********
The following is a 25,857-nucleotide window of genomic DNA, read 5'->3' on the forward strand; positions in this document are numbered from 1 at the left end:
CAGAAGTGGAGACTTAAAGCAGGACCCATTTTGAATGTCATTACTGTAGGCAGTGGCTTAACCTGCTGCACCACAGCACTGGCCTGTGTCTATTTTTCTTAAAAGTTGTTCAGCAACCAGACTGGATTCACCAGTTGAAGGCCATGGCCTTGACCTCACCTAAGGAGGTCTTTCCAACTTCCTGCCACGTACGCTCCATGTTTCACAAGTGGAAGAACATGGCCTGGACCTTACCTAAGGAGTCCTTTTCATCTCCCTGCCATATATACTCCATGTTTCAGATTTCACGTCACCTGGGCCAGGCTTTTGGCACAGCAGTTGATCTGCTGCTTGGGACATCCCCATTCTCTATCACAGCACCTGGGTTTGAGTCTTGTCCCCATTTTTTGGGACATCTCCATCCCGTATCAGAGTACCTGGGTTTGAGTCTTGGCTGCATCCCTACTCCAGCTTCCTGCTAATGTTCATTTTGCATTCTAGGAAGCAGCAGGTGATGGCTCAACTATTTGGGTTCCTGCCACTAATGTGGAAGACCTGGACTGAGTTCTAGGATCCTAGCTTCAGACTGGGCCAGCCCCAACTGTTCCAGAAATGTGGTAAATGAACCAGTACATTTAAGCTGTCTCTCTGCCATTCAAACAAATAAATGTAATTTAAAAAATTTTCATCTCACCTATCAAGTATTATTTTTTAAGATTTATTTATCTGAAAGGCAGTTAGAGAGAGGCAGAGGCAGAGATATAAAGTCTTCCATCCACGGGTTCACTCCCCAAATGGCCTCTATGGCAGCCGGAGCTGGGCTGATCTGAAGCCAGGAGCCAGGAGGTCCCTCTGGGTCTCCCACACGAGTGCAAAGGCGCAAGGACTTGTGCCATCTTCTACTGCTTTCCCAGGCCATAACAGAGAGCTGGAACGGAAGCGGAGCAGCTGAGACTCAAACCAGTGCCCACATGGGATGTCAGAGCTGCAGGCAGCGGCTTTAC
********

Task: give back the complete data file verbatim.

The following is a 25,857-nucleotide window of genomic DNA, read 5'->3' on the forward strand; positions in this document are numbered from 1 at the left end:
CAGAAGTGGAGACTTAAAGCAGGACCCATTTTGAATGTCATTACTGTAGGCAGTGGCTTAACCTGCTGCACCACAGCACTGGCCTGTGTCTATTTTTCTTAAAAGTTGTTCAGCAACCAGACTGGATTCACCAGTTGAAGGCCATGGCCTTGACCTCACCTAAGGAGGTCTTTCCAACTTCCTGCCACGTACGCTCCATGTTTCACAAGTGGAAGAACATGGCCTGGACCTTACCTAAGGAGTCCTTTTCATCTCCCTGCCATATATACTCCATGTTTCAGATTTCACGTCACCTGGGCCAGGCTTTTGGCACAGCAGTTGATCTGCTGCTTGGGACATCCCCATTCTCTATCACAGCACCTGGGTTTGAGTCTTGTCCCCATTTTTTGGGACATCTCCATCCCGTATCAGAGTACCTGGGTTTGAGTCTTGGCTGCATCCCTACTCCAGCTTCCTGCTAATGTTCATTTTGCATTCTAGGAAGCAGCAGGTGATGGCTCAACTATTTGGGTTCCTGCCACTAATGTGGAAGACCTGGACTGAGTTCTAGGATCCTAGCTTCAGACTGGGCCAGCCCCAACTGTTCCAGAAATGTGGTAAATGAACCAGTACATTTAAGCTGTCTCTCTGCCATTCAAACAAATAAATGTAATTTAAAAAATTTTCATCTCACCTATCAAGTATTATTTTTTAAGATTTATTTATCTGAAAGGCAGTTAGAGAGAGGCAGAGGCAGAGATATAAAGTCTTCCATCCACGGGTTCACTCCCCAAATGGCCTCTATGGCAGCCGGAGCTGGGCTGATCTGAAGCCAGGAGCCAGGAGGTCCCTCTGGGTCTCCCACACGAGTGCAAAGGCGCAAGGACTTGTGCCATCTTCTACTGCTTTCCCAGGCCATAACAGAGAGCTGGAACGGAAGCGGAGCAGCTGAGACTCAAACCAGTGCCCACATGGGATGTCAGAGCTGCAGGCAGCGGCTTTAC